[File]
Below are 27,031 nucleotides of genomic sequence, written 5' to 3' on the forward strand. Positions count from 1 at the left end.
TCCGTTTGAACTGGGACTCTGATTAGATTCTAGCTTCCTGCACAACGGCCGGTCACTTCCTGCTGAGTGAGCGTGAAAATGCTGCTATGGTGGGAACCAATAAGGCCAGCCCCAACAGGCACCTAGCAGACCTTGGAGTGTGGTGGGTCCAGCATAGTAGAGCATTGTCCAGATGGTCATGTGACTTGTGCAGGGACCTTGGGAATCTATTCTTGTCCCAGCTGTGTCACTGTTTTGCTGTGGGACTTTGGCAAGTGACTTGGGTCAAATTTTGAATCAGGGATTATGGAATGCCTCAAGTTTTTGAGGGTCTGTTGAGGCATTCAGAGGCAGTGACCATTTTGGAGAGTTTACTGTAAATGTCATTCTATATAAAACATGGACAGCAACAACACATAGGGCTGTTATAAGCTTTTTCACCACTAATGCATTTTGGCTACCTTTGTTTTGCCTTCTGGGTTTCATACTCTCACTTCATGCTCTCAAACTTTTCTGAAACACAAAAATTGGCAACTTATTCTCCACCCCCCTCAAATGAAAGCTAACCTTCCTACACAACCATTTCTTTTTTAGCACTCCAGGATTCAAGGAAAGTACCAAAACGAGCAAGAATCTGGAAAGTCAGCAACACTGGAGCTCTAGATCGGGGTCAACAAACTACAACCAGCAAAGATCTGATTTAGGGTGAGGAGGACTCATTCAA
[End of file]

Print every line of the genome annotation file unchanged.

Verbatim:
Below are 27,031 nucleotides of genomic sequence, written 5' to 3' on the forward strand. Positions count from 1 at the left end.
TCCGTTTGAACTGGGACTCTGATTAGATTCTAGCTTCCTGCACAACGGCCGGTCACTTCCTGCTGAGTGAGCGTGAAAATGCTGCTATGGTGGGAACCAATAAGGCCAGCCCCAACAGGCACCTAGCAGACCTTGGAGTGTGGTGGGTCCAGCATAGTAGAGCATTGTCCAGATGGTCATGTGACTTGTGCAGGGACCTTGGGAATCTATTCTTGTCCCAGCTGTGTCACTGTTTTGCTGTGGGACTTTGGCAAGTGACTTGGGTCAAATTTTGAATCAGGGATTATGGAATGCCTCAAGTTTTTGAGGGTCTGTTGAGGCATTCAGAGGCAGTGACCATTTTGGAGAGTTTACTGTAAATGTCATTCTATATAAAACATGGACAGCAACAACACATAGGGCTGTTATAAGCTTTTTCACCACTAATGCATTTTGGCTACCTTTGTTTTGCCTTCTGGGTTTCATACTCTCACTTCATGCTCTCAAACTTTTCTGAAACACAAAAATTGGCAACTTATTCTCCACCCCCCTCAAATGAAAGCTAACCTTCCTACACAACCATTTCTTTTTTAGCACTCCAGGATTCAAGGAAAGTACCAAAACGAGCAAGAATCTGGAAAGTCAGCAACACTGGAGCTCTAGATCGGGGTCAACAAACTACAACCAGCAAAGATCTGATTTAGGGTGAGGAGGACTCATTCAA